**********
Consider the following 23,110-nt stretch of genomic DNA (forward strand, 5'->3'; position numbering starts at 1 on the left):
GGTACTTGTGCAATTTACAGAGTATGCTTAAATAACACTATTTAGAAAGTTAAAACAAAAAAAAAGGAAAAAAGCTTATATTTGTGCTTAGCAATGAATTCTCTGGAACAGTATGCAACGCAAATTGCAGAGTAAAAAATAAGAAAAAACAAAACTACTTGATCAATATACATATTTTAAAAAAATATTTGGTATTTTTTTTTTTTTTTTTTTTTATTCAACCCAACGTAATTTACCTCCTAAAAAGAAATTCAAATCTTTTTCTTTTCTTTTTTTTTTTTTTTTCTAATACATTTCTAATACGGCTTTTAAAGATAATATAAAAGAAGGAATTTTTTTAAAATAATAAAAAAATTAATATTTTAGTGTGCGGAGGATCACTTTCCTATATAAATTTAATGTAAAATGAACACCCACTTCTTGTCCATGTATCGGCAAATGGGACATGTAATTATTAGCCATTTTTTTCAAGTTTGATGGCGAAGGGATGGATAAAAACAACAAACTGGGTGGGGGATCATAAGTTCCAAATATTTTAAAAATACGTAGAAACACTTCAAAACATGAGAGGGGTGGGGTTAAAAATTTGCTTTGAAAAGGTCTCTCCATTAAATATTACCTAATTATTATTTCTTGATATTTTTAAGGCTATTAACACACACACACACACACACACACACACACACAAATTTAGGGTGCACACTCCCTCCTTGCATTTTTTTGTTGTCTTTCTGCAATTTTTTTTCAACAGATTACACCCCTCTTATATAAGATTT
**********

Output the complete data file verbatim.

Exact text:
Consider the following 23,110-nt stretch of genomic DNA (forward strand, 5'->3'; position numbering starts at 1 on the left):
GGTACTTGTGCAATTTACAGAGTATGCTTAAATAACACTATTTAGAAAGTTAAAACAAAAAAAAAGGAAAAAAGCTTATATTTGTGCTTAGCAATGAATTCTCTGGAACAGTATGCAACGCAAATTGCAGAGTAAAAAATAAGAAAAAACAAAACTACTTGATCAATATACATATTTTAAAAAAATATTTGGTATTTTTTTTTTTTTTTTTTTTTATTCAACCCAACGTAATTTACCTCCTAAAAAGAAATTCAAATCTTTTTCTTTTCTTTTTTTTTTTTTTTTCTAATACATTTCTAATACGGCTTTTAAAGATAATATAAAAGAAGGAATTTTTTTAAAATAATAAAAAAATTAATATTTTAGTGTGCGGAGGATCACTTTCCTATATAAATTTAATGTAAAATGAACACCCACTTCTTGTCCATGTATCGGCAAATGGGACATGTAATTATTAGCCATTTTTTTCAAGTTTGATGGCGAAGGGATGGATAAAAACAACAAACTGGGTGGGGGATCATAAGTTCCAAATATTTTAAAAATACGTAGAAACACTTCAAAACATGAGAGGGGTGGGGTTAAAAATTTGCTTTGAAAAGGTCTCTCCATTAAATATTACCTAATTATTATTTCTTGATATTTTTAAGGCTATTAACACACACACACACACACACACACACACACACAAATTTAGGGTGCACACTCCCTCCTTGCATTTTTTTGTTGTCTTTCTGCAATTTTTTTTCAACAGATTACACCCCTCTTATATAAGATTT